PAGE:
The Many Faces of Raspberry Pi: From Toy to Autonomous Drone

By | Jun 21, 2012

Raspberry Pi, the $25 open-board computer, made its debut earlier this year to great anticipation by students, hobbyists, and industry professionals alike. The low-cost computer is intended as an educational platform to teach school children in developing countries to program, but industry professionals are increasingly taking a closer look, in part because of its envisioned potential.

In a recent Engadget article, Terrence O'Brien evaluated the computer's components by running the Pi through a series of tests. He found that the Pi was able to perform on the level of a 300MHz Pentium II, as advertised, and that the Broadcom graphics chip, a Videocore 4 GPU, was mostly worthy of the buzz it has received. On the downside, the computer struggled from the software perspective, leading the author to believe that the supported Linux language variants were not particularly reliable. Overall, O'Brien found that the Pi was "more likely a tinker toy."

And yet, The Register reported that OpenRelief, a group that makes tools for disaster relief efforts, is using the Pi to control a computer-vision system onboard an autonomous flying drone. It will communicate with a radiation-detection system and weather sensors, providing information to on-the-ground responders and disaster management systems.

So it seems that the Raspberry Pi's usefulness may be greater and even grander than expected, when possibilities beyond the hobbyist stage are considered. And while most midsize companies will not be building autonomous drones, they may still want to take a closer look at the Pi and its potential value to the company. IT professionals who may not have had much hands-on board-level operations experience but who would like to explore that option, should look at the Pi's value in learning about developing embedded applications, video, or Android applications, all on a $25 or $35 board. The Broadcom chip potentially brings the IT shop into an embedded systems design, development, and test environment without having to spend thousands. SMBs especially can take a small footstep into that environment at a low level of financial commitment. Any midsize company that uses open source tools should consider the Pi as well, because while there are many open source software platforms available, there are relatively few open source hardware platforms.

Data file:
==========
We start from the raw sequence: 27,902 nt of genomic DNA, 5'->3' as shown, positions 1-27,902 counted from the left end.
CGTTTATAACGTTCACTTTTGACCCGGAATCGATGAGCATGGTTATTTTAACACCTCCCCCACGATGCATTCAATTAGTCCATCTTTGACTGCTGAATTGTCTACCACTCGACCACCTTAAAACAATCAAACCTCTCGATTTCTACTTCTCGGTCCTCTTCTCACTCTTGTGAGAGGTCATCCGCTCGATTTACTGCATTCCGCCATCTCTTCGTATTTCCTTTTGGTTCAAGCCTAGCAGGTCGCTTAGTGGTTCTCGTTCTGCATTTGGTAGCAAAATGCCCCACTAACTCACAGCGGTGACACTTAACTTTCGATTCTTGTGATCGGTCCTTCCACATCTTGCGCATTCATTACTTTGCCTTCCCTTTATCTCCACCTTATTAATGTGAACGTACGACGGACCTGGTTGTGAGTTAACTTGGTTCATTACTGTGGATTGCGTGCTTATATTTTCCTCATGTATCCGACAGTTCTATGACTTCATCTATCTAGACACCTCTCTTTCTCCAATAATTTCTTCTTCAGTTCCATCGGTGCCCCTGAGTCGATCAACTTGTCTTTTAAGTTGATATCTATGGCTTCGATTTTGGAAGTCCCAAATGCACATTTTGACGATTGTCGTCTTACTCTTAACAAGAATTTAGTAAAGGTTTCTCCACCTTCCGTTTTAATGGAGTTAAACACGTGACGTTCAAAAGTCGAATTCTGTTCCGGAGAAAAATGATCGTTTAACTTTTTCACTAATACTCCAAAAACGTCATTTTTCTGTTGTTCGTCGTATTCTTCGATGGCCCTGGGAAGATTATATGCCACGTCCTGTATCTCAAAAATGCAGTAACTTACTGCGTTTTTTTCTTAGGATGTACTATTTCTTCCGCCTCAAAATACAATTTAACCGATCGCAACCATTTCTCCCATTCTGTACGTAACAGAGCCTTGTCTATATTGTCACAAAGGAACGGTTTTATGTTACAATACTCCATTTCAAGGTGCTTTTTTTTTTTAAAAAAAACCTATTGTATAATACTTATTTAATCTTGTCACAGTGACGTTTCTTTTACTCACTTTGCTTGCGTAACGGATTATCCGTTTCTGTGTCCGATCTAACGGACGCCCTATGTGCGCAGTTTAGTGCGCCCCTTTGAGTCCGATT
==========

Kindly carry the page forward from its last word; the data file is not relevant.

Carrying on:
It's likely that Raspberry Pi will not be a tool for everyday innovation, but it definitely has potential to lead to some types of unique and useful applications. The Pi is at the stage that Linux was when it was first released in the early 1990s. Back then, nobody thought Linux would have the influence, the community support, or even the utility that it has today. For now, expect that the Pi is more for hands-on training for intellectually curious IT professionals and others with an interest in evaluating what open source tools can do. Midsize businesses may be surprised to discover that they have quite a few of those interested, ingenious people in their IT shop and elsewhere in their ranks.

This post was written as part of the IBM for Midsize Business program, which provides midsize businesses with the tools, expertise and solutions they need to become engines of a smarter planet. Like us on Facebook. Follow us on Twitter.

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